Last year we ran the story of Yves Rossy and his DIY jetwings. Yves spent $190,000 and countless hours building a set of jet-powered wings which he used to cross the English Channel. Rossy's next goal is to cross the Strait of Gibraltar, from Tangier in Morocco and Tarifa on the southwestern tip of Spain. From the article: "Using a four-cylinder jet pack and carbon fibre wings spanning over 8ft, he will jump out of a plane at 6,500 ft and cruise at 130 mph until he reaches the Spanish coast, when he will parachute to earth." Update 18:57 GMT: mytrip writes: "Yves Rossy took off from Tangiers but five minutes into an expected 15-minute flight he was obliged to ditch into the wind-swept waters."
crankyspice writes "I work routinely in environments where a camera cannot physically be present (e.g., federal court), which really limits what I can carry with me. For instance, I'm a Mac guy, but there's no way to order a MacBook without a built-in webcam (which I've never used on the machines I've owned that have had one). Ditto the iPhone. I'm left with a BlackBerry 8830 and the bottom rung of the [W|L]Intel portables. Even then, when I ordered a Dell Mini 9, I had to wait more than a month because I specified no webcam when I placed the order. This is a relatively common (government, law, sensitive corporate environments) requirement; what have other Slashdotters done? Disabling the camera with a script or somesuch won't convince the $12/hour security guard that there's no camera. How can one easily find portable devices without a built-in camera?"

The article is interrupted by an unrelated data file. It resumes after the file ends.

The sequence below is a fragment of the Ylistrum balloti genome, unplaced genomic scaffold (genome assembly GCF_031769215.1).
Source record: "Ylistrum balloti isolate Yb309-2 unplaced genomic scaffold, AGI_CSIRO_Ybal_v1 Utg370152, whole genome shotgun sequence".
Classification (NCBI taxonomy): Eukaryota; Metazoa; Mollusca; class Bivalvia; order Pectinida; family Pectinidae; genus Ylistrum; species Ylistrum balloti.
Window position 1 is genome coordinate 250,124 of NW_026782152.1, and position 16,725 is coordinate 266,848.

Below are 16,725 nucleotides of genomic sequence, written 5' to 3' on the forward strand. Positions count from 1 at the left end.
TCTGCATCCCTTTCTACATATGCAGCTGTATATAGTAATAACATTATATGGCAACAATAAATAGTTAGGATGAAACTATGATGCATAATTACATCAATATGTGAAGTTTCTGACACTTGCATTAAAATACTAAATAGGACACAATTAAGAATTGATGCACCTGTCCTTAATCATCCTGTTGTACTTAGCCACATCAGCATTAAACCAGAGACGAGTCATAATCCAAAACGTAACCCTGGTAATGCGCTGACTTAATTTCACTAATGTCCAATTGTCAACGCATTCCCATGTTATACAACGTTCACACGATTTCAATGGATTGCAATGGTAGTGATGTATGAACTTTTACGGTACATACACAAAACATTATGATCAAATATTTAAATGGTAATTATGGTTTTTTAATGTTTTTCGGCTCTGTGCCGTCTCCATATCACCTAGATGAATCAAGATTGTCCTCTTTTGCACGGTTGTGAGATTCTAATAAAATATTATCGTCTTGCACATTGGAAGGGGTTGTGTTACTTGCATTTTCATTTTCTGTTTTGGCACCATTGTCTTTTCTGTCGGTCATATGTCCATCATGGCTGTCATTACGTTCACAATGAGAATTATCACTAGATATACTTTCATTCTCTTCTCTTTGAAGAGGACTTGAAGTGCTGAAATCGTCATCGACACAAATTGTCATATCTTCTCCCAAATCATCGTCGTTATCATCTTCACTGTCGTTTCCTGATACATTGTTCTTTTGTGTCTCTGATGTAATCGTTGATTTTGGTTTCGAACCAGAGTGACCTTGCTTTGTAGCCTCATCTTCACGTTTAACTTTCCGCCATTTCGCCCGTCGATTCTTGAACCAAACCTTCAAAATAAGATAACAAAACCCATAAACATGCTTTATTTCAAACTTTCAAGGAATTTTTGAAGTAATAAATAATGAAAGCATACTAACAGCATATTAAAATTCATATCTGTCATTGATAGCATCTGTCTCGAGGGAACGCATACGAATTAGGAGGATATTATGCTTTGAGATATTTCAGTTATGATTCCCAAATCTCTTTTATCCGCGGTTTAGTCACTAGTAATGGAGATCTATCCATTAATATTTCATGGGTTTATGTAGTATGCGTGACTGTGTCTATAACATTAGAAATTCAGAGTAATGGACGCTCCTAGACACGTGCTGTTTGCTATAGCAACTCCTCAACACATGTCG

junctionvin writes "The company Sustainable Power Corp. claims to have created a form of bio-crude oil from agricultural refuse. They use agro-waste from cracked soy beans, rice and cotton seed hulls, grain sorghum, milo, and jatropha and turn it into bio-crude oil. This crude can then be further refined into everything from gasoline to jet fuel and just about every petrochemical in between. The CEO is quoted: 'Our biggest problem is that we are too good to be true. We can literally replace every gallon of gasoline, diesel and jet fuel in the United States using just 12 percent of the waste byproducts in the country.' They also claim that their fuel burns to near 100 percent efficiency." The article doesn't mention what price the "vetrolium" would command in today's market or going forward, except to report the CEO's promise "to one day sell his gasoline for $1 less than the pump price for regular fuel, no matter what the cost. 'Even if it's $2 per gallon, I'll sell mine for $1,"' he said."
blackbearnh writes "FreeBSD is about to release the much-anticipated version 7, and as usual there's a comprehensive interview with over two dozen of the major contributors over at O'Reilly's ONLamp site. Federico Biancuzzi interviewed the developers to discuss all the details of FreeBSD 7.0: networking and SMP performance, SCTP support, the new IPSEC stack, virtualization, monitoring frameworks, ports, storage limits and a new journaling facility, what changed in the accounting file format, jemalloc(), ULE, and more."